Police warn that every make and model of car which can start ‘keylessly’ is susceptible to a relay attack.
While this might put drivers on edge, there are easy steps you can take to stop you becoming the next victim of a relay theft.
Certain metals are capable of blocking key signals, which means if you store your fob with one of these metals around it, criminals won’t be able to pick them up and steal your vehicle.
The most simple and most ingenious is a metal can.
The aluminum in a drinks can will stop radio signals being transmitted from your key and stop burglars in their tracks.
Some experts have suggested keeping your keys in the fridge, as the material on the inside will block signals too.
If you’re looking for a low-cost option, some people wrap their fobs in tin foil – although this isn’t endorsed by security firms.
Keeping your keys in a small metal box however can work efficiently.
Special faraday pouches — cheap wallets which shield the key’s radio signal from being transmitted — are also useful for storing your keys when you’re away from home – in motorway service stations and public car parks.
Experts also encourage drivers to keep them at least 5m away from their front door, to give thieves the worst chance of being able to relay a signal.
But some security specialists advise against hiding your car keys too obscurely in your house — because if serious criminals truly want to steal your car, they will break in and do anything to find the keys.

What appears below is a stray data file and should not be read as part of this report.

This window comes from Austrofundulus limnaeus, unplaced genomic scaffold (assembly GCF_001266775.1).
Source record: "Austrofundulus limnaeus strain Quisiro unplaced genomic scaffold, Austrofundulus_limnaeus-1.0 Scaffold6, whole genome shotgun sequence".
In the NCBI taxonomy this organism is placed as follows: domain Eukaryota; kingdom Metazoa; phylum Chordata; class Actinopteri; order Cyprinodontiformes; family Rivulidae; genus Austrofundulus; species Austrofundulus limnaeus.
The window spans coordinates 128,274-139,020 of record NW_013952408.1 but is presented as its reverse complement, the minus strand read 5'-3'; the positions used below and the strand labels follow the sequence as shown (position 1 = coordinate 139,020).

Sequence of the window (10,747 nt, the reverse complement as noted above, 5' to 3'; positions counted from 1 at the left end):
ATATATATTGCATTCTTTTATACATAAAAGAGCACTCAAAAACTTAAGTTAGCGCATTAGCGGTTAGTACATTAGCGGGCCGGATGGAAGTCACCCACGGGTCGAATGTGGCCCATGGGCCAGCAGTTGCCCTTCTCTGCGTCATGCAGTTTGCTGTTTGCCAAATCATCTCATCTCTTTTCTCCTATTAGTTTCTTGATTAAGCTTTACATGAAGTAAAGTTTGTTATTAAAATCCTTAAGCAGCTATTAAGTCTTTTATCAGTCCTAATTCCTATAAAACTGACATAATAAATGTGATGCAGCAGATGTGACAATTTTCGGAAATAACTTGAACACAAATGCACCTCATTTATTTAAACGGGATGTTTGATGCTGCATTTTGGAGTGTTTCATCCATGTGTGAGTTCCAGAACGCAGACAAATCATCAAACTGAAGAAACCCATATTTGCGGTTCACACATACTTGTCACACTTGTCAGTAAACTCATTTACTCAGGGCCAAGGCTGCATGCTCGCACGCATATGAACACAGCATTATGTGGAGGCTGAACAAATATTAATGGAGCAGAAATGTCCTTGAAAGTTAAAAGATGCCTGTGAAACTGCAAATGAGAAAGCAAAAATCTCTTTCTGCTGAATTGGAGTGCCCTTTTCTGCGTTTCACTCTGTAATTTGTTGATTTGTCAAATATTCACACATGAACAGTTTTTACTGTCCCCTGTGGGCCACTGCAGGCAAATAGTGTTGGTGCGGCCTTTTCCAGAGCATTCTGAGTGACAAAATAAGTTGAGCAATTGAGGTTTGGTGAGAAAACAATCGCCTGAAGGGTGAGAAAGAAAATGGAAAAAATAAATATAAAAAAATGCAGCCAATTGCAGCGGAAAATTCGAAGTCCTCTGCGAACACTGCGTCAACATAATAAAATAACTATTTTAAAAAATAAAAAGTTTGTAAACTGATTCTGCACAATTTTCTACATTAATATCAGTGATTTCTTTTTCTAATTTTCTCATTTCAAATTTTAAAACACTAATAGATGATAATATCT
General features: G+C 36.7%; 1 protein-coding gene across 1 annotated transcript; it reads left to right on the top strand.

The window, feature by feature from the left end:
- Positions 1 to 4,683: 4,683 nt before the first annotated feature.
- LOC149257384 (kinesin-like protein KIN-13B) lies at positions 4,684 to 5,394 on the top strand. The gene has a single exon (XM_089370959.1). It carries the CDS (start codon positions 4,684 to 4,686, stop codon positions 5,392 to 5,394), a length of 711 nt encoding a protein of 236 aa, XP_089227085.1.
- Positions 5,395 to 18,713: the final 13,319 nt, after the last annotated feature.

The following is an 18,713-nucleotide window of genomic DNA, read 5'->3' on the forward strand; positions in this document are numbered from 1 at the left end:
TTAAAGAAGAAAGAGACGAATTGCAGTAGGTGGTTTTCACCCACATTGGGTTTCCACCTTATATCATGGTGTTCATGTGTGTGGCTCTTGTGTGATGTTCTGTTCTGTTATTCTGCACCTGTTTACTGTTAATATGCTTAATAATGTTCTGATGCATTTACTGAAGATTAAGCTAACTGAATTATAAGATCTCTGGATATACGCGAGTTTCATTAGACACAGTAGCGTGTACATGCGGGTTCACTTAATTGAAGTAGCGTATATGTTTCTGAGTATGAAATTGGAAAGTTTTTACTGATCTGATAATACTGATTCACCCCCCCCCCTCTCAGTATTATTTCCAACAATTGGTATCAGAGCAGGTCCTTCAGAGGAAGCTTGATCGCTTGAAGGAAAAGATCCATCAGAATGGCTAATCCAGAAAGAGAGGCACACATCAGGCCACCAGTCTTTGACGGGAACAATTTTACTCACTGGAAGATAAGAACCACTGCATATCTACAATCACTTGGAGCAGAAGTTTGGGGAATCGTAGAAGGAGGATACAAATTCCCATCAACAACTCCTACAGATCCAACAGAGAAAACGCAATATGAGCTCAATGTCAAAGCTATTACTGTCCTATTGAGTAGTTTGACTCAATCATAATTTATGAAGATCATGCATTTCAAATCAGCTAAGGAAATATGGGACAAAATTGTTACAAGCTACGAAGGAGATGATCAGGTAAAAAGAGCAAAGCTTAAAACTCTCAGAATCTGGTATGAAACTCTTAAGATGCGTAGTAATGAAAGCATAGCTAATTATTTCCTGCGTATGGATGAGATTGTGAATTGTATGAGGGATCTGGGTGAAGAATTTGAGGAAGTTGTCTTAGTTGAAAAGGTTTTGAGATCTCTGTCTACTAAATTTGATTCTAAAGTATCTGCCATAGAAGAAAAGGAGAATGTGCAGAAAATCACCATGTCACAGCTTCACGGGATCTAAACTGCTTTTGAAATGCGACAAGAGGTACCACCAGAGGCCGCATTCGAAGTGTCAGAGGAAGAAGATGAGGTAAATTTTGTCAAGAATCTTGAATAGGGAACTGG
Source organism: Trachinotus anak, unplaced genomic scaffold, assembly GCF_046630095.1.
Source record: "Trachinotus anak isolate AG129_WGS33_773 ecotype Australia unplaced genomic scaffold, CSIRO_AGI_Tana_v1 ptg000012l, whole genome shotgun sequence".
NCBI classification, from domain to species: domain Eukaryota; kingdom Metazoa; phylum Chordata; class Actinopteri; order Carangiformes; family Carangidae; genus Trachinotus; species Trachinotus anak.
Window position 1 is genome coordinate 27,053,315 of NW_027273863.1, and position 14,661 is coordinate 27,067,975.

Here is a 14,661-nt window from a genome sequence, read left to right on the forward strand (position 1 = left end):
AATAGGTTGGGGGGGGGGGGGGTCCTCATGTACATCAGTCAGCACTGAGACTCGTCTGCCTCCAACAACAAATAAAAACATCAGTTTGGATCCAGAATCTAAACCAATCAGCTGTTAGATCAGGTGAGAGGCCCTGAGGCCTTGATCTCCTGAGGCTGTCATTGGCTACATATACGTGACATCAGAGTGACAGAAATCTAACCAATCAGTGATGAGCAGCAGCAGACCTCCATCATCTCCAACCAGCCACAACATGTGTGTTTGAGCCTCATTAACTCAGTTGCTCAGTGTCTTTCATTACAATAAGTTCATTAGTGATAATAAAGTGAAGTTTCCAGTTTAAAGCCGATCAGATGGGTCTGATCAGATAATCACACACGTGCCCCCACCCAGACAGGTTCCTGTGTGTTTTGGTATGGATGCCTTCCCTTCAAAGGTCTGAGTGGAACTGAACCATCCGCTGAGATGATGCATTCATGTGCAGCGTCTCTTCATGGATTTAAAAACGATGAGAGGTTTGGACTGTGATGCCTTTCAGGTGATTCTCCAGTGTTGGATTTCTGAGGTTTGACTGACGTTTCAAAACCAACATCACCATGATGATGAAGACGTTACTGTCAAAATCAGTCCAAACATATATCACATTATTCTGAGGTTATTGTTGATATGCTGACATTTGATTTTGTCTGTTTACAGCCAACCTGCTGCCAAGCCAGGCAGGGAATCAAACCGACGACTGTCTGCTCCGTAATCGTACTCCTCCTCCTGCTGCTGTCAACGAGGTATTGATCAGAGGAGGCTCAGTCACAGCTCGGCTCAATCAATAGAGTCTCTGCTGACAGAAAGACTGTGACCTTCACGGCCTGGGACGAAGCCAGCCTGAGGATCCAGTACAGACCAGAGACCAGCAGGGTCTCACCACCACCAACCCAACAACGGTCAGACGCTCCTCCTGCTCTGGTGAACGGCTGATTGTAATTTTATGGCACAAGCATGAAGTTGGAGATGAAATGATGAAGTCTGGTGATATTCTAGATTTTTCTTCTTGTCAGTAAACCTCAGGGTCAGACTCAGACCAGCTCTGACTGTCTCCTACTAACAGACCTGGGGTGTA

Physical barriers such as steering wheel locks and even wheel clamps are all suggested as additional safety measures.
The food critic told MailOnline today didn’t have any joy when he got to the housing estate and that he was trying to arrange a hire car so he and his family can get around.
‘It was nicked from outside my house again,’ he said.
‘This time I had the keys in lead boxes and everything as I was supposed to make it impossible to steal the signal.
‘Then I woke up this morning and saw the tracking company had texted to say it had been nicked.
‘Apparently police followed the signal to a location given them by the tracker but there was no car. So case closed.
‘There’s so little point in these trackers. Last time it was nicked they just tore it out and when I found it I had to pay £3K for a new one – and new keys – because you can’t have the car without the built in tracker.
‘But it literally does nothing to inconvenience the thieves or make the car easier to retrieve.
‘It’s a massive pain in the a***.’